A whistle sounded down the track as the early-morning, Vienna-bound train came into view. “Right on time!” Josef cried. He looked up at his sister with excited, sparkling eyes. “I can hardly believe it, Berta! At last I’m going to see the white stallions—the Lippizaners!”
“Ja (yes),” Berta said, but there was a worried look on her face. “You are young, Josef, to go to the city alone. And you are so often careless with your money.”
Josef grinned. This was one time he could not afford to be careless! Before he could speak again, the train shuddered to a stop.
“Auf Wiedersehen (good-bye), Berta!” Josef swung aboard and found a compartment; it was empty except for a small girl in a bright red coat. He opened the window and waved to his sister, who waved her white handkerchief in farewell as long as the train was in sight.
Josef closed the window and turned to the girl. “My sister thinks I’m too young to travel alone,” he said in German, smiling. “She’s afraid I will lose my money or give it away.” His smile faded when the girl gave a little choked sob. “Is— is something wrong?” he asked, anxiously.
As Josef spoke, a tall, uniformed conductor entered the compartment. “She does not understand German, so she does not know what you are saying,” he explained.
“She is American.”
“Is she traveling alone?” Josef asked in surprise. “Ja, to Vienna. Her grandfather will meet her there,” the conductor replied. After the conductor left, Josef stole a glance at the girl. How young she is, he thought, and how frightened! “My name is Josef,” he said in careful English. “What is your name?”
At the sound of the familiar words, the girl’s face brightened. “Margaret Taylor,” she said eagerly, then started speaking so rapidly that Josef threw up his hands.
“Slowly, please!” he pleaded. “I have studied English only a short time.”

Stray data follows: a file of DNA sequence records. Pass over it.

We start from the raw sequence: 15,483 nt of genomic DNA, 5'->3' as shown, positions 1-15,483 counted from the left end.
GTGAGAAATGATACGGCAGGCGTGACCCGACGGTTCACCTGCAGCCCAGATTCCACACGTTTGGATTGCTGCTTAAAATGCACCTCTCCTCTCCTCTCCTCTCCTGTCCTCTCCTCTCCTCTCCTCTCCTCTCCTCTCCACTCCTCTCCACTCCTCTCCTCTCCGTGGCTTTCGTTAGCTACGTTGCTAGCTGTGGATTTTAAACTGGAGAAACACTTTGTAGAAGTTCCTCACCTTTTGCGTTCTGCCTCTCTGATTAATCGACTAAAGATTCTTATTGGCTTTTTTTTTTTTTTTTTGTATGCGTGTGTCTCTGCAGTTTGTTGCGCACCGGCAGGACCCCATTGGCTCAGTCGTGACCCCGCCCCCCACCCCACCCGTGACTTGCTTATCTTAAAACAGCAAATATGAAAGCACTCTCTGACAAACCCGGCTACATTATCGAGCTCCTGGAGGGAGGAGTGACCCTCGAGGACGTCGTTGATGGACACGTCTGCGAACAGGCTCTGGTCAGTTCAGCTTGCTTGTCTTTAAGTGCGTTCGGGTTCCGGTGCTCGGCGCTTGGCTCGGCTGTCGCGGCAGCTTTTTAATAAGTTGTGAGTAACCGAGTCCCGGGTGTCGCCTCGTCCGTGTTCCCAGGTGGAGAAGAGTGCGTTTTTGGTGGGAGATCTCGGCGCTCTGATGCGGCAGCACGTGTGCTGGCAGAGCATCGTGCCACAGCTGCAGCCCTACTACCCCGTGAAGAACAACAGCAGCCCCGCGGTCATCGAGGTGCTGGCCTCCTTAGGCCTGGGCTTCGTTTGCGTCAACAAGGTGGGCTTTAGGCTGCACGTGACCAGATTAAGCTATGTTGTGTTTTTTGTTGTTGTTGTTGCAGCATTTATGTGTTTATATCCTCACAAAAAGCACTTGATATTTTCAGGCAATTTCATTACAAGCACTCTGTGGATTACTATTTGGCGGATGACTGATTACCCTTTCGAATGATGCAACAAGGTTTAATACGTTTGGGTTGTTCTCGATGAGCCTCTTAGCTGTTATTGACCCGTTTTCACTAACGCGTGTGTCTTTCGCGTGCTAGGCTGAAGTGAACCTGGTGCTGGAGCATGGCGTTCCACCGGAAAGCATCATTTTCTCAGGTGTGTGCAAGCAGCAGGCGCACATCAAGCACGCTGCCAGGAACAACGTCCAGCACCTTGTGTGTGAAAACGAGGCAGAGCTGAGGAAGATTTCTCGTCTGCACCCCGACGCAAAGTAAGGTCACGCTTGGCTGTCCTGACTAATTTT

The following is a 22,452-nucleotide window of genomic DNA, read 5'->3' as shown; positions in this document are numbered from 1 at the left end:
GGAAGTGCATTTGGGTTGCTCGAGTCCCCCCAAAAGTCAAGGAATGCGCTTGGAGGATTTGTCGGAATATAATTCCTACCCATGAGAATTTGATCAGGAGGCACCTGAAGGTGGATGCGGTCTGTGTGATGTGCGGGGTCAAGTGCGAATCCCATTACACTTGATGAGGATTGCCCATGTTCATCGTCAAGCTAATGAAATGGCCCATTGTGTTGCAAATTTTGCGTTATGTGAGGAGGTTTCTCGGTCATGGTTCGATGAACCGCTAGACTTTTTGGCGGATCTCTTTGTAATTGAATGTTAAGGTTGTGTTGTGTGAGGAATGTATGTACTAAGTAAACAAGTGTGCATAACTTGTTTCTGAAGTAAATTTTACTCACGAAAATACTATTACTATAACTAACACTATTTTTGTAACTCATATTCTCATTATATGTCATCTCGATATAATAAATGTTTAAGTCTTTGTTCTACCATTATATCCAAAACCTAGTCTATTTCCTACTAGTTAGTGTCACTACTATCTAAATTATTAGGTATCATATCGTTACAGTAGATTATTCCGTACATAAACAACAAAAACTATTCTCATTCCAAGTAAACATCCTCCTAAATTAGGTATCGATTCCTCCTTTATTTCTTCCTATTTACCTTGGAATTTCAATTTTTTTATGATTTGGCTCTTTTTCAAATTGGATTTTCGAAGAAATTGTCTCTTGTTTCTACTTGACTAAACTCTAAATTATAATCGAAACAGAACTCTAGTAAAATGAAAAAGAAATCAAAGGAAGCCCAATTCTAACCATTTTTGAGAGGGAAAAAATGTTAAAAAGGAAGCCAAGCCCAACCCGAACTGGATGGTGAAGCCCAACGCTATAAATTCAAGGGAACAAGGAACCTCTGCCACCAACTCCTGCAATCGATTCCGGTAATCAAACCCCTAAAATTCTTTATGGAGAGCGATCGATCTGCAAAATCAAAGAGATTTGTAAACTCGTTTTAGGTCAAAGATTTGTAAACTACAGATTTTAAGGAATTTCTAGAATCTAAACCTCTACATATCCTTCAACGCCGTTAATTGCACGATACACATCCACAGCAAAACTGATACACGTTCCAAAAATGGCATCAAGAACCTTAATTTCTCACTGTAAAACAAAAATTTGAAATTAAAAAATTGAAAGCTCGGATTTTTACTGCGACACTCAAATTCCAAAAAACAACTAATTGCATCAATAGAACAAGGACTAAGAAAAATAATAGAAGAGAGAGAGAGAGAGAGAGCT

Margaret started over and Josef understood. The girl went to a private school in Switzerland and was on her way to meet her grandfather, who was in Vienna on business. Mademoiselle Dumont, a teacher who had planned to travel with Margaret, had learned the night before that her mother was ill. “I told Mademoiselle I was not afraid to go alone,” Margaret continued, her voice catching in a sob, “but I am afraid. Maybe I won’t be able to find my grandfather. What will I do then?”
Josef’s kind heart melted. “Do not be afraid, Liebchen (little one),” he said to comfort her. “I will help you find your grandfather.”
Margaret turned to Josef, her eyes bright. “Oh, thank you!” she cried. “I will not be afraid with you for a friend.” After a moment she asked, “Do you live in Vienna, Josef?”
“No,” he replied. “I am going there to see the Lippizan horses.”
“The white horses that dance!” Margaret cried. “I have heard about them.”
“Ja!” Josef’s eyes sparkled. He slid his hand into his pocket to make certain his purse was safe. In it were the Austrian schillings he had earned working in Herr Meyer’s grocery store every day after school. “It has taken me a long time to save enough money,” he said.
“I will ask Grandfather to take me to see the Lippizaners, too,” Margaret said.
“It is not expensive,” Josef explained, “not if you buy standing room in the second gallery, as I will do.”
A whistle sounded, and the train pulled to a stop at a small station. A boy holding a tray of bottled drinks and crusty bun sandwiches tapped on the window. Margaret eyed the sandwiches longingly.
“Are you hungry?” Josef asked.
Margaret’s eyes clouded. “Mademoiselle forgot to leave me any money,” she said in a small voice.
“I will buy us each a sandwich,” Josef said, and he opened the window. Margaret selected two ham sandwiches and two cherry-flavored drinks.